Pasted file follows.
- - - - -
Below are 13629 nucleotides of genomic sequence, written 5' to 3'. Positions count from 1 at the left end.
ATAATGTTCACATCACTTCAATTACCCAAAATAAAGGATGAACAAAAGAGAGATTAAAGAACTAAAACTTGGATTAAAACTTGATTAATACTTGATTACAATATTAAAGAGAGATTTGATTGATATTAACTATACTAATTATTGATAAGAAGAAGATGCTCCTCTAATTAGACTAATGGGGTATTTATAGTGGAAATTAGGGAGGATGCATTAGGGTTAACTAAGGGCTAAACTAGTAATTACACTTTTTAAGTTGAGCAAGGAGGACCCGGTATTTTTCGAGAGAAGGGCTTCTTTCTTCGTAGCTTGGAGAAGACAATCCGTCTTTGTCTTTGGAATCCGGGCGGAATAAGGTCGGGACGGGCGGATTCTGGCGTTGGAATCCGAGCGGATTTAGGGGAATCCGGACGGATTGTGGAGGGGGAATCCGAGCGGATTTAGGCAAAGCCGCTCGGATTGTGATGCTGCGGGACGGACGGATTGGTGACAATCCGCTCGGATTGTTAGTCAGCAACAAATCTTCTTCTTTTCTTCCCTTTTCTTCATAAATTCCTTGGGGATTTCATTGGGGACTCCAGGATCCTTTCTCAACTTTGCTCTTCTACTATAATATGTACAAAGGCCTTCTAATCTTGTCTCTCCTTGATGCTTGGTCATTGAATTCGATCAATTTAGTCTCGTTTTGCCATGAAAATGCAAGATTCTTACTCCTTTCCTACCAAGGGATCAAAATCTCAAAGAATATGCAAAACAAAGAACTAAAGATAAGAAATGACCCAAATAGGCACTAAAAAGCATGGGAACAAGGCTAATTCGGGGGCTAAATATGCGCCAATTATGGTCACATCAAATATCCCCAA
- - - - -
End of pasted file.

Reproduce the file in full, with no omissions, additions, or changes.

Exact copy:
Below are 13629 nucleotides of genomic sequence, written 5' to 3'. Positions count from 1 at the left end.
ATAATGTTCACATCACTTCAATTACCCAAAATAAAGGATGAACAAAAGAGAGATTAAAGAACTAAAACTTGGATTAAAACTTGATTAATACTTGATTACAATATTAAAGAGAGATTTGATTGATATTAACTATACTAATTATTGATAAGAAGAAGATGCTCCTCTAATTAGACTAATGGGGTATTTATAGTGGAAATTAGGGAGGATGCATTAGGGTTAACTAAGGGCTAAACTAGTAATTACACTTTTTAAGTTGAGCAAGGAGGACCCGGTATTTTTCGAGAGAAGGGCTTCTTTCTTCGTAGCTTGGAGAAGACAATCCGTCTTTGTCTTTGGAATCCGGGCGGAATAAGGTCGGGACGGGCGGATTCTGGCGTTGGAATCCGAGCGGATTTAGGGGAATCCGGACGGATTGTGGAGGGGGAATCCGAGCGGATTTAGGCAAAGCCGCTCGGATTGTGATGCTGCGGGACGGACGGATTGGTGACAATCCGCTCGGATTGTTAGTCAGCAACAAATCTTCTTCTTTTCTTCCCTTTTCTTCATAAATTCCTTGGGGATTTCATTGGGGACTCCAGGATCCTTTCTCAACTTTGCTCTTCTACTATAATATGTACAAAGGCCTTCTAATCTTGTCTCTCCTTGATGCTTGGTCATTGAATTCGATCAATTTAGTCTCGTTTTGCCATGAAAATGCAAGATTCTTACTCCTTTCCTACCAAGGGATCAAAATCTCAAAGAATATGCAAAACAAAGAACTAAAGATAAGAAATGACCCAAATAGGCACTAAAAAGCATGGGAACAAGGCTAATTCGGGGGCTAAATATGCGCCAATTATGGTCACATCAAATATCCCCAA